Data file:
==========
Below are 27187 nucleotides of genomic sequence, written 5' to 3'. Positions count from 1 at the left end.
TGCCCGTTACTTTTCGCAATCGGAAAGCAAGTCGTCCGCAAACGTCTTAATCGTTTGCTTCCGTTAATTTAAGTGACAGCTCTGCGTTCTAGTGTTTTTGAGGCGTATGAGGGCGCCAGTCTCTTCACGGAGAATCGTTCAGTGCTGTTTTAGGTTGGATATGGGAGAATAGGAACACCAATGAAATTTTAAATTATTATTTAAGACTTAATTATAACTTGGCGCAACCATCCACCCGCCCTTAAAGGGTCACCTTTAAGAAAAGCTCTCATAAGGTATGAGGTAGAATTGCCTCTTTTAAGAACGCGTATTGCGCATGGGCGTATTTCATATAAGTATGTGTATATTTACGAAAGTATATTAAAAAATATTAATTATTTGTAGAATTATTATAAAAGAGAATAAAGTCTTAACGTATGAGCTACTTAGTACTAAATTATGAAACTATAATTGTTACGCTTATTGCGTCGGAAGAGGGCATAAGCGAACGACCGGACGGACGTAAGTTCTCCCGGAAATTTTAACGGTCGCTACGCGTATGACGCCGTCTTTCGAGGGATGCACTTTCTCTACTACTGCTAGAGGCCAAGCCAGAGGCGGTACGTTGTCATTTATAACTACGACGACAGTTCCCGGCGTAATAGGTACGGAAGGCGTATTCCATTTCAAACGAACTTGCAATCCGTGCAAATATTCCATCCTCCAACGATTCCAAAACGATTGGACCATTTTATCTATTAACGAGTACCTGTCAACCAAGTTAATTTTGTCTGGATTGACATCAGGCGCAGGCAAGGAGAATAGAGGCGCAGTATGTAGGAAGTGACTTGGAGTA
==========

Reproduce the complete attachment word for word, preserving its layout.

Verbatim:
Below are 27187 nucleotides of genomic sequence, written 5' to 3'. Positions count from 1 at the left end.
TGCCCGTTACTTTTCGCAATCGGAAAGCAAGTCGTCCGCAAACGTCTTAATCGTTTGCTTCCGTTAATTTAAGTGACAGCTCTGCGTTCTAGTGTTTTTGAGGCGTATGAGGGCGCCAGTCTCTTCACGGAGAATCGTTCAGTGCTGTTTTAGGTTGGATATGGGAGAATAGGAACACCAATGAAATTTTAAATTATTATTTAAGACTTAATTATAACTTGGCGCAACCATCCACCCGCCCTTAAAGGGTCACCTTTAAGAAAAGCTCTCATAAGGTATGAGGTAGAATTGCCTCTTTTAAGAACGCGTATTGCGCATGGGCGTATTTCATATAAGTATGTGTATATTTACGAAAGTATATTAAAAAATATTAATTATTTGTAGAATTATTATAAAAGAGAATAAAGTCTTAACGTATGAGCTACTTAGTACTAAATTATGAAACTATAATTGTTACGCTTATTGCGTCGGAAGAGGGCATAAGCGAACGACCGGACGGACGTAAGTTCTCCCGGAAATTTTAACGGTCGCTACGCGTATGACGCCGTCTTTCGAGGGATGCACTTTCTCTACTACTGCTAGAGGCCAAGCCAGAGGCGGTACGTTGTCATTTATAACTACGACGACAGTTCCCGGCGTAATAGGTACGGAAGGCGTATTCCATTTCAAACGAACTTGCAATCCGTGCAAATATTCCATCCTCCAACGATTCCAAAACGATTGGACCATTTTATCTATTAACGAGTACCTGTCAACCAAGTTAATTTTGTCTGGATTGACATCAGGCGCAGGCAAGGAGAATAGAGGCGCAGTATGTAGGAAGTGACTTGGAGTA